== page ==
Ithra opens first exhibition for late US-Lebanese artist Etel Adnan in Saudi Arabia
DUBAI: The King Abdulaziz Center for World Culture (Ithra) on Friday opened a retrospective exhibition titled “Etel Adnan, Between East and West.”
It showcases the works of late Lebanese-American poet, artist and philosopher Etel Adnan, one of the region’s most renowned contemporary artists.
This is the first solo exhibition of Adnan’s work in Saudi Arabia, and will be open until June 30.
Curated by Sebastien Delot, formerly director of France’s Lille Metropole Musee d’art moderne, d’art contemporain et d’art brut, the exhibition presents Adnan’s creative journey across all periods and mediums of her diverse career.
It not only unveils the profound connection Adnan shared with the Arab world, culture and language, but also highlights how she skilfully harnessed her creativity to seamlessly blend her Eastern and Western cultural influences.
The exhibition displays 41 of her works from the beginning of her artistic career in the late 1950s through to her final creations in 2021 before her death.
Some of these artworks were lent from institutions around the world such as the Sharjah Art Foundation, the Sfeir-Semler Gallery and the Sursock Museum, as well as private collectors.
The exhibition opens with a 25 sq. meter ceramic mural followed by a screening of “Motion,” which is a montage of several Super 8 films made by Adnan in Yosemite, New York and San Francisco in the 1980s.
Among the showcased works are her iconic hand-woven wool tapestries inspired by Persian rugs of her childhood and the Arab tradition of woven craft, where threads interlace to create vibrant stories suspended in time and to reflect the artist’s mastery in color as language. Also included is a wide array of oil and watercolor pieces.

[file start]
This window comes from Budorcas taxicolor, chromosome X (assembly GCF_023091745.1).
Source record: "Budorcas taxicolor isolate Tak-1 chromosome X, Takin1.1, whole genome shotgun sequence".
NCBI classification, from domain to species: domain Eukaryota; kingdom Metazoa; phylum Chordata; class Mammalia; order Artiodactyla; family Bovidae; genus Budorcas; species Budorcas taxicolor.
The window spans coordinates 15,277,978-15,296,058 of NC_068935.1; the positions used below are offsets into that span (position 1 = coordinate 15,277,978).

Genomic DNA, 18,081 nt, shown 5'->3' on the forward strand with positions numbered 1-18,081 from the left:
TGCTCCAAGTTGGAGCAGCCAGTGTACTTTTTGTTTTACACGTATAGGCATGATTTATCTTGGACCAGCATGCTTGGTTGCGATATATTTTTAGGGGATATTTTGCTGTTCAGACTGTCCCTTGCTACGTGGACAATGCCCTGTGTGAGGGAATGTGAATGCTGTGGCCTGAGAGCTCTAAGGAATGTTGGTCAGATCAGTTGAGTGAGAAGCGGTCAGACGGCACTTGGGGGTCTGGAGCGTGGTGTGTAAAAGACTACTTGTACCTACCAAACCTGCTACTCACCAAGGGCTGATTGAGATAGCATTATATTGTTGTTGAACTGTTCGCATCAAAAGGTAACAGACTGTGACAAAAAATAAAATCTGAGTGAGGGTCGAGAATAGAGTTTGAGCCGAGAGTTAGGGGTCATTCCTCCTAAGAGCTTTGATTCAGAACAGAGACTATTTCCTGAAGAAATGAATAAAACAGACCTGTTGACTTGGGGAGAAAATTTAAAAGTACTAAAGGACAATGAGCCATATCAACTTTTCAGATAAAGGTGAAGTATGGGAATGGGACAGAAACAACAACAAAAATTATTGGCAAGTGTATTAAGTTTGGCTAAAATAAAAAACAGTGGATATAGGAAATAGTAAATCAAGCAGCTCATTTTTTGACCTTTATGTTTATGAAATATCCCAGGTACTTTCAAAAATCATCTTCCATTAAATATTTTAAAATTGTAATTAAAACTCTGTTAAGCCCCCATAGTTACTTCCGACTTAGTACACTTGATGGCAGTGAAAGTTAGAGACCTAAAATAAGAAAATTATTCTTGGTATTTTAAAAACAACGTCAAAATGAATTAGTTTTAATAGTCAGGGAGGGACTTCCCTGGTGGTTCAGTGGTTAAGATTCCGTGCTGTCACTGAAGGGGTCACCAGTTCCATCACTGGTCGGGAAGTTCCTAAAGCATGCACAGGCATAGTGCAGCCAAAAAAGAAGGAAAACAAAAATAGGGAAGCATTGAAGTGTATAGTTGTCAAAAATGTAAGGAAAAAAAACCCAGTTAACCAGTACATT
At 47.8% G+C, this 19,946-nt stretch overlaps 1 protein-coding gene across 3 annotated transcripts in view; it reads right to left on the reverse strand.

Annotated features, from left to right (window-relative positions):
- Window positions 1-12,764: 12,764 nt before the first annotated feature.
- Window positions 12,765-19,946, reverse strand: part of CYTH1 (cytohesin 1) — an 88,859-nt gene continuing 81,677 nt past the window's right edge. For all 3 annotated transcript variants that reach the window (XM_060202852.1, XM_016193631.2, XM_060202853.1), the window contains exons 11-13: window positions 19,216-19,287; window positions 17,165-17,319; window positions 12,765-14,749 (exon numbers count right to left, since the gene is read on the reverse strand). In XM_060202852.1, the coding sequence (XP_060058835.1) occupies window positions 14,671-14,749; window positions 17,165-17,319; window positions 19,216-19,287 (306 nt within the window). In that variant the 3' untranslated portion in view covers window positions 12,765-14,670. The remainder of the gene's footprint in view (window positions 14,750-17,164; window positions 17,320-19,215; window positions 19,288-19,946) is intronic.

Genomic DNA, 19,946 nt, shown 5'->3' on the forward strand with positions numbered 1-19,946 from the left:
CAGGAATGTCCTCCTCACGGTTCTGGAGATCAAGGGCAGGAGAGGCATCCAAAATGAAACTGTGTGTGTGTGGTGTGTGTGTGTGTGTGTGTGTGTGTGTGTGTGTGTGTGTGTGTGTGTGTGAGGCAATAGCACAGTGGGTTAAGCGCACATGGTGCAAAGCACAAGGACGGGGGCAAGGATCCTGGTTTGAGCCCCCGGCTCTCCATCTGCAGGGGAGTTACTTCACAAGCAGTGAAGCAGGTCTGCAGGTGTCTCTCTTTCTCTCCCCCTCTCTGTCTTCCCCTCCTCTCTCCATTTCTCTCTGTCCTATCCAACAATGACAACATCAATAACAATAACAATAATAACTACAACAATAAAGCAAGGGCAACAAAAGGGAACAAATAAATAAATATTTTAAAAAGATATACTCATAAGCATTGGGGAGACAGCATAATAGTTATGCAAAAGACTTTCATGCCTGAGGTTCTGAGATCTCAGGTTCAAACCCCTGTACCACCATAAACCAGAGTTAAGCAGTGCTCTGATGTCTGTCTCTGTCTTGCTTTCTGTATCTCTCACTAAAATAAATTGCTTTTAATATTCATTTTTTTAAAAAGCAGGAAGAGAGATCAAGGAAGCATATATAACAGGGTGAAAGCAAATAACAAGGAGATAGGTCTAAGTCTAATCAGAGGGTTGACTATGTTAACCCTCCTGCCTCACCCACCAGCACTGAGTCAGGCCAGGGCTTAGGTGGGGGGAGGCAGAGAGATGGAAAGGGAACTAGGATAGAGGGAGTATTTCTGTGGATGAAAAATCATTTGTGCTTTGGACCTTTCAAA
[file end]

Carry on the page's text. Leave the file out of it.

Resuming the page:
The head of museum at Ithra, Farah Abushullaih, said the exhibition “presents a wonderful opportunity to spotlight Etel Adnan, a key figure in global contemporary art, whose identity and work are deeply rooted in the Arab world and its rich heritage.
“As a versatile artist, Adnan seamlessly navigated between the realms of written and visual arts, with Arabic scripture acting as a bridge between the two, a motif that Adnan was particularly drawn to.”
Abushullaih added: “Through this exhibition, Ithra continues its commitment to introduce significant artists to Saudi audiences, shedding light on their impactful artistic contributions, further inspiring and invigorating the Kingdom’s creative landscape.”
Born in Lebanon in 1925 to a Greek mother and Syrian father, the poet is most famous for her 1977 novel “Sitt Marie Rose,” about the Lebanese civil war.
It won the France-Pays Arabes award and became a classic of war literature, so much so that it is taught in American classrooms.
Adnan’s most recent honor was in 2020. Her poetry collection “Time,” which is a selection of her work — translated from French by Sarah Riggs — won the Griffin Poetry Prize.